The 2020 Brain Data Bank Challenge (BDBC-2020) is targeted to expose, discuss and accelerate on-going brain research from around the world.
This is a hybrid event, both virtual and in person. Competing teams can make presentations in the preliminary rounds on-line or in person with judging locations in Taiwan, Russia, and United States. Some teams from preliminary rounds will be invited to participate in the final round in Santa Clara, CA, USA.
Others with like interest and curiosity are invited to be in the audience and take advantage of this borderless sharing of state-of-the-art brain research and development.
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The 2020 Brain Data Bank Challenge (BDBC-2020) invites topics on brain data analytics to improve the quality of life and safety of senior citizens. Knowing the senior population has been severely impacted by COVID-19, this year’s focus will be on the “Aging Brain”.
We seek to address (some or all) questions below, regarding the aging brain:
- How effectively do EEG, fNIRS, and/or fMRI datasets capture the aging brain?
- How does the aging brain respond to non-verbal signal (e.g., vision, facial expression, body language and temperature)?
- How can emerging techniques, e.g., Big Data Analytics, Artificial Intelligence, and Deep Learning, enhance the prediction of brain aging?
- How to facilitate ease of use, reliability and protection of brain datasets?
Furthermore, lessons learned from past BDBC presentations have led us to believe:
- Using Machine Learning can localize EEG dimensionality with optimized spatial temporal correlation to compress data by 280 fold.
- Using AI/Deep Learning can improve dataset performance and prediction sensitivity to above 90%.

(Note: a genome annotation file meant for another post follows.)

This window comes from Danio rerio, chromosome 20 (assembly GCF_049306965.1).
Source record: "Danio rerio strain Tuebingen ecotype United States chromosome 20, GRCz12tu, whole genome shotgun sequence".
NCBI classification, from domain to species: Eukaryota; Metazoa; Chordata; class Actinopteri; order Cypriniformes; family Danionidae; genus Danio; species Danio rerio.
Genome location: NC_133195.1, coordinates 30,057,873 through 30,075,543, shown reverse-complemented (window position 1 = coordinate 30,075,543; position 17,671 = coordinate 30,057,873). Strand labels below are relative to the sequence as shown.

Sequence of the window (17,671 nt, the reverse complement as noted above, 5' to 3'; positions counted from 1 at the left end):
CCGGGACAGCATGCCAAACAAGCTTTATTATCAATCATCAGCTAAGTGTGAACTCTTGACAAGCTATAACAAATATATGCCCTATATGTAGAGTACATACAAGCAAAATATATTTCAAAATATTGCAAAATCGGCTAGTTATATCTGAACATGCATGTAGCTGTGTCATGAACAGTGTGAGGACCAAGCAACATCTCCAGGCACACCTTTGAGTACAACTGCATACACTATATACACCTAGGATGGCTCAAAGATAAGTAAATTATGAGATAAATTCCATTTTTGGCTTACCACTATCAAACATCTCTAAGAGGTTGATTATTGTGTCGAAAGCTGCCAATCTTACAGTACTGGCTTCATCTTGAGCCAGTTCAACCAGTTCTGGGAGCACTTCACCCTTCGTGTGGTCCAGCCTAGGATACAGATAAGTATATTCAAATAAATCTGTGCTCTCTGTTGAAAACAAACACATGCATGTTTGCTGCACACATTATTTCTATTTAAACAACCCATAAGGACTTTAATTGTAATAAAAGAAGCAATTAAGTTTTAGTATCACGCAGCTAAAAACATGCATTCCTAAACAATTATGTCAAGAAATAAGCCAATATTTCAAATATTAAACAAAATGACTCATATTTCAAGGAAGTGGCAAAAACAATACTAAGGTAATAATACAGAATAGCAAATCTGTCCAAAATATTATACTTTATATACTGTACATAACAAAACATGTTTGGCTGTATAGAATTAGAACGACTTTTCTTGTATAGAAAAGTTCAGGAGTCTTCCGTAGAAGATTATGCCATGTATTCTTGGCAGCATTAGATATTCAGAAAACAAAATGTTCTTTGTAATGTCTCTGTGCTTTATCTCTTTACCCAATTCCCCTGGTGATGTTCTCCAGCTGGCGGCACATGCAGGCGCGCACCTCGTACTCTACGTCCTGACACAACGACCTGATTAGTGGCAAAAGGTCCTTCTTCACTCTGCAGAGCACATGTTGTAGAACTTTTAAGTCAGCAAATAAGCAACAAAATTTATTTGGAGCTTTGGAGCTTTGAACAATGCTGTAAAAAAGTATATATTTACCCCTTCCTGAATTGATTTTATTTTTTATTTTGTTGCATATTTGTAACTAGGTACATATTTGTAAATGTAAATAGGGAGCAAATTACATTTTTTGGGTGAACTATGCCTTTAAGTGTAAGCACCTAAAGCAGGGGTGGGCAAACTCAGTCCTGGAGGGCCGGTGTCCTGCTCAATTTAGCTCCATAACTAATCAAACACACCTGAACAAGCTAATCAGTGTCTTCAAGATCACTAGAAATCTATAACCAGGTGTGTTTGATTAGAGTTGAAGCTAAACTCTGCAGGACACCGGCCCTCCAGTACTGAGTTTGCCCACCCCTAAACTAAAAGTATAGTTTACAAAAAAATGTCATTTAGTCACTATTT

- Low power CNN microchip with nano-sensor can be implanted for real-time prediction.
- 3D model manufacturing can make comprehensive brain display cost-effective.
We invite you to sign up as a participant (competing and presenting results) or as an observer (in the audience, not competing) to the challenge. You may also complete the form if you are interested in being a speaker.
Registration form for the IEEE BDB Challenge can be found here.
This is a hybrid event, where online presentation of your challenge results is allowed. Optionally, depending on travel restrictions and social distancing due to COVID-19 at the time of the event, participants can present their results on site at Taoyuan City, Taiwan (Sept. 22), St. Petersburg, Russia (Sept. 22), or Cambridge, MA, USA (Nov. 5). Teams selected for the final round may present their results at Santa, Clara, USA (Dec 5).
Preliminary Round, Sept. 22, Taiwan
Preliminary Round, Sept. 22, Russia
Preliminary Round, November 5, Boston, MA, United States
Local contact: Bruce Hecht, Bruce.Hecht@ieee.org
Final Round, December 5, Santa Clara, CA, United States
Go to BDBC Santa Clara for more details
Local contact: Joseph Wei, firstname.lastname@example.org
Fees – please check with local organizers for on-site participation.
Nan Chu, CWLab International, IEEE Consumer Electronics Society Representative in Brain Initiative and Sensors Council
Seth Elkin Frankston, U.S. Army CCDC Soldier Center
Recommended datasets can be obtained from repository of the National Institute’s Alzheimer’s Disease Neuro Imaging in http://adni.loni.usc.edu/ ; or the NeuroImaging Tools & Resources Collaboratory: https://www.nitrc.org/search/?type_of_search=group&q=eeg+data. Other open-source brain image datasets, preferable 10 GB or more, are acceptable as well.
Judging criteria will be based out of 100 points using the following criteria:
Dataset Description (10 points)
Research Questions to Address (10 points)
Proposed Method (20 points)
Analytics (20 points)
Results (20 points)
Presentation (10 points)
Impact Assessment (10 points)
The Judging Panel reserves the right for the final, in-disputable ranking decision.
Cash prizes up to $1000 for early rounds and $5000 for the final round will be awarded.